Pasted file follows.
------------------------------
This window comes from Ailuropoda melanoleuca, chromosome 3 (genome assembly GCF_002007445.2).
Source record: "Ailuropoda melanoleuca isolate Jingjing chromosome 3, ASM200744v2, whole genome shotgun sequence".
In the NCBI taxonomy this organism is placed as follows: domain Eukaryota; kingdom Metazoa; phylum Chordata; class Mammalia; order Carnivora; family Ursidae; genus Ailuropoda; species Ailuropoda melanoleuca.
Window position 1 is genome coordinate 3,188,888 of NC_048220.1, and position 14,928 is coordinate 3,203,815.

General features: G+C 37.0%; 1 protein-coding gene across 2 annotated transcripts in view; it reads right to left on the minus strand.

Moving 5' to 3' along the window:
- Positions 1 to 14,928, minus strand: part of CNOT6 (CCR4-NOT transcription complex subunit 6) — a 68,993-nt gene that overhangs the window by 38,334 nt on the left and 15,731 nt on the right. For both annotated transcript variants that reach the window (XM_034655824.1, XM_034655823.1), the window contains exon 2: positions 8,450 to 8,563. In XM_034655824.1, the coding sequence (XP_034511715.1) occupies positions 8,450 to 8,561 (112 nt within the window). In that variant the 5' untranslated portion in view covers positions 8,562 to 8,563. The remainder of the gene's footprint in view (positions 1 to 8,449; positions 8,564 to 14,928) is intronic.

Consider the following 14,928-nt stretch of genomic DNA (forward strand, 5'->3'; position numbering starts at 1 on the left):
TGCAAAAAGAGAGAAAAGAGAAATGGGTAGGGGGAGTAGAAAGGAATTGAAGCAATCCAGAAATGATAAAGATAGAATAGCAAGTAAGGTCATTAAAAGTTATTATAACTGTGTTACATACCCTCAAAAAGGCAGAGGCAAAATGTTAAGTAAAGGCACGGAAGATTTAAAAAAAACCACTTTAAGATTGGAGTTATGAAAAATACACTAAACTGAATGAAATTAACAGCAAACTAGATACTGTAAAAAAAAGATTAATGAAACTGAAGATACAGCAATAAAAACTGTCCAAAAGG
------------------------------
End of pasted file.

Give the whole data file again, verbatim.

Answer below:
This window comes from Ailuropoda melanoleuca, chromosome 3 (genome assembly GCF_002007445.2).
Source record: "Ailuropoda melanoleuca isolate Jingjing chromosome 3, ASM200744v2, whole genome shotgun sequence".
In the NCBI taxonomy this organism is placed as follows: domain Eukaryota; kingdom Metazoa; phylum Chordata; class Mammalia; order Carnivora; family Ursidae; genus Ailuropoda; species Ailuropoda melanoleuca.
Window position 1 is genome coordinate 3,188,888 of NC_048220.1, and position 14,928 is coordinate 3,203,815.

General features: G+C 37.0%; 1 protein-coding gene across 2 annotated transcripts in view; it reads right to left on the minus strand.

Moving 5' to 3' along the window:
- Positions 1 to 14,928, minus strand: part of CNOT6 (CCR4-NOT transcription complex subunit 6) — a 68,993-nt gene that overhangs the window by 38,334 nt on the left and 15,731 nt on the right. For both annotated transcript variants that reach the window (XM_034655824.1, XM_034655823.1), the window contains exon 2: positions 8,450 to 8,563. In XM_034655824.1, the coding sequence (XP_034511715.1) occupies positions 8,450 to 8,561 (112 nt within the window). In that variant the 5' untranslated portion in view covers positions 8,562 to 8,563. The remainder of the gene's footprint in view (positions 1 to 8,449; positions 8,564 to 14,928) is intronic.

Consider the following 14,928-nt stretch of genomic DNA (forward strand, 5'->3'; position numbering starts at 1 on the left):
TGCAAAAAGAGAGAAAAGAGAAATGGGTAGGGGGAGTAGAAAGGAATTGAAGCAATCCAGAAATGATAAAGATAGAATAGCAAGTAAGGTCATTAAAAGTTATTATAACTGTGTTACATACCCTCAAAAAGGCAGAGGCAAAATGTTAAGTAAAGGCACGGAAGATTTAAAAAAAACCACTTTAAGATTGGAGTTATGAAAAATACACTAAACTGAATGAAATTAACAGCAAACTAGATACTGTAAAAAAAAGATTAATGAAACTGAAGATACAGCAATAAAAACTGTCCAAAAGG